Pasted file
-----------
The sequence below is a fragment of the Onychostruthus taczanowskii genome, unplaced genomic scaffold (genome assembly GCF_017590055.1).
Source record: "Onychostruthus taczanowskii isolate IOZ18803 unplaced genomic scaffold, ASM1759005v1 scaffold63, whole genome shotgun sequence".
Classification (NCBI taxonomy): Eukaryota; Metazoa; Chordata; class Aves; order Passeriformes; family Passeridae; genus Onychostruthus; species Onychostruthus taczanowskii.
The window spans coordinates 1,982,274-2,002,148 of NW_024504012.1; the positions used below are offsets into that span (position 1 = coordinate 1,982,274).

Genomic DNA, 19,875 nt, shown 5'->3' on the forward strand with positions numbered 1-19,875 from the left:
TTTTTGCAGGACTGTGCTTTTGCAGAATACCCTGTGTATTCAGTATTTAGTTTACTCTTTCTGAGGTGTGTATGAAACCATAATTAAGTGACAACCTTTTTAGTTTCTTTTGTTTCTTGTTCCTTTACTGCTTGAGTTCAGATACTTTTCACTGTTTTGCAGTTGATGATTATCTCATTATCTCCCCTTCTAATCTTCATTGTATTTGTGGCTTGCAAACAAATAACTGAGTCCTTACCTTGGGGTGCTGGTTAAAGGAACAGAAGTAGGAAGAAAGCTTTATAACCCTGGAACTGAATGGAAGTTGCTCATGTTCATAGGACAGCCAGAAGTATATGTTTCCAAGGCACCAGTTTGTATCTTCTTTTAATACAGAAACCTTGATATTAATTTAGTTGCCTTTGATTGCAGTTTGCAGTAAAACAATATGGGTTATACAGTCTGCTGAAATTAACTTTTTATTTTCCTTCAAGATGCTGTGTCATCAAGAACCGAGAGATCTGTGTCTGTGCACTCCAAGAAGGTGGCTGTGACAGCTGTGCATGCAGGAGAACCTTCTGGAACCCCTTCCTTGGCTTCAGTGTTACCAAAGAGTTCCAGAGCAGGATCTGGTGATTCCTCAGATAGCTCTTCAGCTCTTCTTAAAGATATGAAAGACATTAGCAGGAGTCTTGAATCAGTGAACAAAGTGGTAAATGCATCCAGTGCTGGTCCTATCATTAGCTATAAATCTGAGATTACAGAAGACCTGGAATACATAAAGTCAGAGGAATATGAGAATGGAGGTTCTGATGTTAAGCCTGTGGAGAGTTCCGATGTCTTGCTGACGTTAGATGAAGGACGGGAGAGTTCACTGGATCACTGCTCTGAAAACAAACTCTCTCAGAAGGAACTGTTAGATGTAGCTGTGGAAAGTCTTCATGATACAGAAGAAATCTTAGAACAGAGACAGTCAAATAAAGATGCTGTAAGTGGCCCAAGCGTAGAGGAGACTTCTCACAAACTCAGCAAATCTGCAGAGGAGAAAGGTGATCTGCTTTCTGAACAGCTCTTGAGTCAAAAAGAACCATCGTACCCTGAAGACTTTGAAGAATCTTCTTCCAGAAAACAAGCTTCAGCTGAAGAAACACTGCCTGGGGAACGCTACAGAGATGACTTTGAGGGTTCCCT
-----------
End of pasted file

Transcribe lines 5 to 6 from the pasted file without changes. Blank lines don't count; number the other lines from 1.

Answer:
Genomic DNA, 19,875 nt, shown 5'->3' on the forward strand with positions numbered 1-19,875 from the left:
TTTTTGCAGGACTGTGCTTTTGCAGAATACCCTGTGTATTCAGTATTTAGTTTACTCTTTCTGAGGTGTGTATGAAACCATAATTAAGTGACAACCTTTTTAGTTTCTTTTGTTTCTTGTTCCTTTACTGCTTGAGTTCAGATACTTTTCACTGTTTTGCAGTTGATGATTATCTCATTATCTCCCCTTCTAATCTTCATTGTATTTGTGGCTTGCAAACAAATAACTGAGTCCTTACCTTGGGGTGCTGGTTAAAGGAACAGAAGTAGGAAGAAAGCTTTATAACCCTGGAACTGAATGGAAGTTGCTCATGTTCATAGGACAGCCAGAAGTATATGTTTCCAAGGCACCAGTTTGTATCTTCTTTTAATACAGAAACCTTGATATTAATTTAGTTGCCTTTGATTGCAGTTTGCAGTAAAACAATATGGGTTATACAGTCTGCTGAAATTAACTTTTTATTTTCCTTCAAGATGCTGTGTCATCAAGAACCGAGAGATCTGTGTCTGTGCACTCCAAGAAGGTGGCTGTGACAGCTGTGCATGCAGGAGAACCTTCTGGAACCCCTTCCTTGGCTTCAGTGTTACCAAAGAGTTCCAGAGCAGGATCTGGTGATTCCTCAGATAGCTCTTCAGCTCTTCTTAAAGATATGAAAGACATTAGCAGGAGTCTTGAATCAGTGAACAAAGTGGTAAATGCATCCAGTGCTGGTCCTATCATTAGCTATAAATCTGAGATTACAGAAGACCTGGAATACATAAAGTCAGAGGAATATGAGAATGGAGGTTCTGATGTTAAGCCTGTGGAGAGTTCCGATGTCTTGCTGACGTTAGATGAAGGACGGGAGAGTTCACTGGATCACTGCTCTGAAAACAAACTCTCTCAGAAGGAACTGTTAGATGTAGCTGTGGAAAGTCTTCATGATACAGAAGAAATCTTAGAACAGAGACAGTCAAATAAAGATGCTGTAAGTGGCCCAAGCGTAGAGGAGACTTCTCACAAACTCAGCAAATCTGCAGAGGAGAAAGGTGATCTGCTTTCTGAACAGCTCTTGAGTCAAAAAGAACCATCGTACCCTGAAGACTTTGAAGAATCTTCTTCCAGAAAACAAGCTTCAGCTGAAGAAACACTGCCTGGGGAACGCTACAGAGATGACTTTGAGGGTTCCCT